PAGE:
Education Secretary Arne Duncan will step up oversight of federal student financial-aid programs after an undercover government investigation found deceptive marketing practices at 15 for-profit colleges.
Duncan vowed to expand the Education Department’s enforcement staff, conduct undercover investigations and increase the number of program reviews, according to a letter to Iowa Democratic Senator Tom Harkin that was obtained by Bloomberg News.
Apollo Group Inc., ITT Educational Services Inc., and Career Education Corp. have fallen in U.S. markets as Harkin has held hearings on sales practices at for-profit colleges and their reliance on federal student grants and loans. The Education Department will hire more than 60 additional investigators and increase the number of program reviews by 50 percent after the investigation by the Government Accountability Office, Duncan said in the letter, which was confirmed by the Education Department.
“The unethical and potentially illegal practices uncovered by GAO are unacceptable,” Duncan said. “We have a responsibility to ensure that students can make informed choices about investing in postsecondary education, and that taxpayers’ investments in the federal student aid programs are helping students.”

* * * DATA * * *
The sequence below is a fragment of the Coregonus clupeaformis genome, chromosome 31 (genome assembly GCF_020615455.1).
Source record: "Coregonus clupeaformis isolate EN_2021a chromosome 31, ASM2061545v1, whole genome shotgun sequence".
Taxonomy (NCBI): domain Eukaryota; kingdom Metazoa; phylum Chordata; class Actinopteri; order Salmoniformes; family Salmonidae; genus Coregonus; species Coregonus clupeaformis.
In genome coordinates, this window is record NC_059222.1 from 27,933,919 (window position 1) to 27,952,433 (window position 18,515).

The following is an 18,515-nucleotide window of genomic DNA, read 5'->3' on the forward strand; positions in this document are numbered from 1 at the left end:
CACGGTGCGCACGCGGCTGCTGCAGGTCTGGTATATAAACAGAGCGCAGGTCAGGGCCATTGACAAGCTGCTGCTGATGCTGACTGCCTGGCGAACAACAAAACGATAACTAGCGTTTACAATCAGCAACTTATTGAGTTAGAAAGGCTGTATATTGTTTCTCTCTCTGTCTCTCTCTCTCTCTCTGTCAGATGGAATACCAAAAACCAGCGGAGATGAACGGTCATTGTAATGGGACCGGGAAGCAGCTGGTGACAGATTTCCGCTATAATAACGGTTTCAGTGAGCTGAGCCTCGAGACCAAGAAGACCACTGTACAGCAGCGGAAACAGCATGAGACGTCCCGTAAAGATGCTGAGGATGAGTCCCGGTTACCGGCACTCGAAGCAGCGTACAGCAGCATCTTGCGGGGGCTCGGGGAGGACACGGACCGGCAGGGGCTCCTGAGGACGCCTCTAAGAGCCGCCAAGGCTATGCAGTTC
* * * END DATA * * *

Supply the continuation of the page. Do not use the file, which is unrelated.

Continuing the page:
Apollo Group, based in Phoenix, fell $1.37, or 3.4 percent, to $39.10 at 12:20 p.m. in Nasdaq Stock Market composite trading. Career Education fell 73 cents, or 3.7 percent, to $18.86. ITT Educational fell $4.08, or 5.9 percent, to $65.22 in New York Stock Exchange composite trading. An index of 12 education stocks has dropped 27 percent in the past six months.
The Education Department’s Inspector General will review the GAO’s findings and potentially refer individuals for criminal prosecution, Duncan’s letter said. The department is also considering enforcement action against schools that could result either in the return of federal money or the loss of a college’s eligibility for federal financial aid, according to the letter.
-- Editors: Brad Skillman